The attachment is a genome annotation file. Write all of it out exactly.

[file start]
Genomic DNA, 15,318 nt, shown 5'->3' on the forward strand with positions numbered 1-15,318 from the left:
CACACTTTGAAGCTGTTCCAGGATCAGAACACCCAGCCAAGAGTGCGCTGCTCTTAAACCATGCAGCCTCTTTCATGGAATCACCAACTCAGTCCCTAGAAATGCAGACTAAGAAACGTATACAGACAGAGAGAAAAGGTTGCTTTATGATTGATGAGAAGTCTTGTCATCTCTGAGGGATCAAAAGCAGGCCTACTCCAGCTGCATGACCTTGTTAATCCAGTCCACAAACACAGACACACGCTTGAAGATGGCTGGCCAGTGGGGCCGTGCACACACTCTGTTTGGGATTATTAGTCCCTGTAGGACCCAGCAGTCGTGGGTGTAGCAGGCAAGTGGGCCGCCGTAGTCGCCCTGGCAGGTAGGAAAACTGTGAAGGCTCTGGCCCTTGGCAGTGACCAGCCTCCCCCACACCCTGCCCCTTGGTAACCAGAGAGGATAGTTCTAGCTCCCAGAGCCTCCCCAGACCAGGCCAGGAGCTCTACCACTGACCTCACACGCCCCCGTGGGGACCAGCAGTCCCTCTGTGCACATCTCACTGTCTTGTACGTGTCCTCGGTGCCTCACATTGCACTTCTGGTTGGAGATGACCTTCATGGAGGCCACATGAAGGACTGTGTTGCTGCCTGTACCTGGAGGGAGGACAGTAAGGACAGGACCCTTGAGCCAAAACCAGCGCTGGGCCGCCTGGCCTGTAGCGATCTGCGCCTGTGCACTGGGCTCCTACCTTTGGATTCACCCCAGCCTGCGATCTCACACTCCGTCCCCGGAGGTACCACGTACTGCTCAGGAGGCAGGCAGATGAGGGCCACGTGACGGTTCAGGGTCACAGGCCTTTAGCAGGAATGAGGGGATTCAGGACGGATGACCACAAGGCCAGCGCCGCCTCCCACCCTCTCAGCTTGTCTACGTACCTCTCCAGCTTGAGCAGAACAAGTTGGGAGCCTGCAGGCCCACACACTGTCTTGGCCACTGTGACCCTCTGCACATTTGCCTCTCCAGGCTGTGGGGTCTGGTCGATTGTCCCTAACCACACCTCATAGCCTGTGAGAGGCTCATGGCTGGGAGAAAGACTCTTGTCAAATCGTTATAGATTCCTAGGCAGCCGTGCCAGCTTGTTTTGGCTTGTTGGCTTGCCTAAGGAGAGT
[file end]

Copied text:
Genomic DNA, 15,318 nt, shown 5'->3' on the forward strand with positions numbered 1-15,318 from the left:
CACACTTTGAAGCTGTTCCAGGATCAGAACACCCAGCCAAGAGTGCGCTGCTCTTAAACCATGCAGCCTCTTTCATGGAATCACCAACTCAGTCCCTAGAAATGCAGACTAAGAAACGTATACAGACAGAGAGAAAAGGTTGCTTTATGATTGATGAGAAGTCTTGTCATCTCTGAGGGATCAAAAGCAGGCCTACTCCAGCTGCATGACCTTGTTAATCCAGTCCACAAACACAGACACACGCTTGAAGATGGCTGGCCAGTGGGGCCGTGCACACACTCTGTTTGGGATTATTAGTCCCTGTAGGACCCAGCAGTCGTGGGTGTAGCAGGCAAGTGGGCCGCCGTAGTCGCCCTGGCAGGTAGGAAAACTGTGAAGGCTCTGGCCCTTGGCAGTGACCAGCCTCCCCCACACCCTGCCCCTTGGTAACCAGAGAGGATAGTTCTAGCTCCCAGAGCCTCCCCAGACCAGGCCAGGAGCTCTACCACTGACCTCACACGCCCCCGTGGGGACCAGCAGTCCCTCTGTGCACATCTCACTGTCTTGTACGTGTCCTCGGTGCCTCACATTGCACTTCTGGTTGGAGATGACCTTCATGGAGGCCACATGAAGGACTGTGTTGCTGCCTGTACCTGGAGGGAGGACAGTAAGGACAGGACCCTTGAGCCAAAACCAGCGCTGGGCCGCCTGGCCTGTAGCGATCTGCGCCTGTGCACTGGGCTCCTACCTTTGGATTCACCCCAGCCTGCGATCTCACACTCCGTCCCCGGAGGTACCACGTACTGCTCAGGAGGCAGGCAGATGAGGGCCACGTGACGGTTCAGGGTCACAGGCCTTTAGCAGGAATGAGGGGATTCAGGACGGATGACCACAAGGCCAGCGCCGCCTCCCACCCTCTCAGCTTGTCTACGTACCTCTCCAGCTTGAGCAGAACAAGTTGGGAGCCTGCAGGCCCACACACTGTCTTGGCCACTGTGACCCTCTGCACATTTGCCTCTCCAGGCTGTGGGGTCTGGTCGATTGTCCCTAACCACACCTCATAGCCTGTGAGAGGCTCATGGCTGGGAGAAAGACTCTTGTCAAATCGTTATAGATTCCTAGGCAGCCGTGCCAGCTTGTTTTGGCTTGTTGGCTTGCCTAAGGAGAGT